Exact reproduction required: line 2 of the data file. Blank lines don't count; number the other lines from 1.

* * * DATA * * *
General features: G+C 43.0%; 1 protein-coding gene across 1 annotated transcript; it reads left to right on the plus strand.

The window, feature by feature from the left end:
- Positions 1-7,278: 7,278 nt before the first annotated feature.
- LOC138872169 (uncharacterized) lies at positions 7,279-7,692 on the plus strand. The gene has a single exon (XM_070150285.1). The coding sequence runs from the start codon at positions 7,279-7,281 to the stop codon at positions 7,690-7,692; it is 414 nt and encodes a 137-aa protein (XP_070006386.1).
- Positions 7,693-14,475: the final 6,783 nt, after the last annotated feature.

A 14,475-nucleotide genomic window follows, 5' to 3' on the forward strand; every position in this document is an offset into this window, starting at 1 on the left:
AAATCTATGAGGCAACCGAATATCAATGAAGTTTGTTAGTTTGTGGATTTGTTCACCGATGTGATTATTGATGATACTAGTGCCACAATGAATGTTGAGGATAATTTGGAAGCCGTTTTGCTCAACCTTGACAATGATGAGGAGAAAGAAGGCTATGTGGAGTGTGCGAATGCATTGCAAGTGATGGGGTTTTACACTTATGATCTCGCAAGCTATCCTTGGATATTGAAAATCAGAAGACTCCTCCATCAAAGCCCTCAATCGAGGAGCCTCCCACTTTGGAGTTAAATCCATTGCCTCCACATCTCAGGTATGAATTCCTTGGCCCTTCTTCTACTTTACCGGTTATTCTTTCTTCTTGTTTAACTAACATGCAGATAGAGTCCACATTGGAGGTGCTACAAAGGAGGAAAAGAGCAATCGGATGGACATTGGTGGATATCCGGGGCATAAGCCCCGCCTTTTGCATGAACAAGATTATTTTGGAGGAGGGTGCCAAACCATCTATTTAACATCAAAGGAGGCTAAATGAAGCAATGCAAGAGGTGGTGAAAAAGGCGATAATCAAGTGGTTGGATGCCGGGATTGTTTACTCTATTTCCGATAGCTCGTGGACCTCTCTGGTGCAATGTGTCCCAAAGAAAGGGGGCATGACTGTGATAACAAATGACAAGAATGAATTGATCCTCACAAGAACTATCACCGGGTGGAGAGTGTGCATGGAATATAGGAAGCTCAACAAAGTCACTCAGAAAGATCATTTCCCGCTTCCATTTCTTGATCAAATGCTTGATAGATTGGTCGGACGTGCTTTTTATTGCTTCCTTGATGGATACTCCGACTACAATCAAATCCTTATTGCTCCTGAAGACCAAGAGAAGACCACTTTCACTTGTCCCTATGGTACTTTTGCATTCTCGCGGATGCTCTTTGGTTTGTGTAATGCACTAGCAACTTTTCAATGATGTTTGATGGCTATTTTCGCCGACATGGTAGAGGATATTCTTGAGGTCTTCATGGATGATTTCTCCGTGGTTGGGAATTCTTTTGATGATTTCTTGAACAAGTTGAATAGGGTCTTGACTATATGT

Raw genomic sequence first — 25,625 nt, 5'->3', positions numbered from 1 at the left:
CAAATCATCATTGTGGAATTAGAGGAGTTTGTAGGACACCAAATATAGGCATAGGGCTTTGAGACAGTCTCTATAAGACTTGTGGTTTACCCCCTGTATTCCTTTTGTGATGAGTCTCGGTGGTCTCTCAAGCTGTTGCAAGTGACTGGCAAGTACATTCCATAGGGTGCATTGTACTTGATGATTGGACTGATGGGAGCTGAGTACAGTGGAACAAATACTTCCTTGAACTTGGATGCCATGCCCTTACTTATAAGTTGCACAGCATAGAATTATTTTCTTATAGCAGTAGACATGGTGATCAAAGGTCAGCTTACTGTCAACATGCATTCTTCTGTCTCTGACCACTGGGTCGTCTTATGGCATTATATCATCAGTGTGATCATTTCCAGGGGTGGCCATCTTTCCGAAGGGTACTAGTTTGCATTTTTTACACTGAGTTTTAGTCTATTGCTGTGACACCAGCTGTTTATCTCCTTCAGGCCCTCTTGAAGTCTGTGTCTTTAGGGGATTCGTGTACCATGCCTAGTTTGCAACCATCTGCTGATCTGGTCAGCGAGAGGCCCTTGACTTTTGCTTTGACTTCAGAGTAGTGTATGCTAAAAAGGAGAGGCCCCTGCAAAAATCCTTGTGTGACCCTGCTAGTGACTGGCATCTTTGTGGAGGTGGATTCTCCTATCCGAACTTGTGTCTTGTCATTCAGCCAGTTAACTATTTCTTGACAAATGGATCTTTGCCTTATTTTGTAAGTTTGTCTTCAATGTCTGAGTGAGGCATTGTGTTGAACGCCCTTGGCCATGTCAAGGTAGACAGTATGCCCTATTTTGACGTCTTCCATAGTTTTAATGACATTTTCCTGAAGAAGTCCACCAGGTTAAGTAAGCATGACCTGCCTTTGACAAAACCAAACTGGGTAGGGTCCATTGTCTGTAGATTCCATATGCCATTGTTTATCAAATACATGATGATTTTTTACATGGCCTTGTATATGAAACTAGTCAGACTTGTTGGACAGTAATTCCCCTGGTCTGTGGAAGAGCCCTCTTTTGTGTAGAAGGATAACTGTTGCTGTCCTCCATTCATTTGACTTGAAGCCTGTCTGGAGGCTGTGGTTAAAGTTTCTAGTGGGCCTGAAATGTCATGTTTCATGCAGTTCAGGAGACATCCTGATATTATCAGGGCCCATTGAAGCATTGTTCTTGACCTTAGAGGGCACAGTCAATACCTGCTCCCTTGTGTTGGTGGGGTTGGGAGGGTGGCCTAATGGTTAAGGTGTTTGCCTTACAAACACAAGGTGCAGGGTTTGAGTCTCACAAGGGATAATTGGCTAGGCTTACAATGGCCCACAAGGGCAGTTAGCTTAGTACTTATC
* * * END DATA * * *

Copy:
The window, feature by feature from the left end: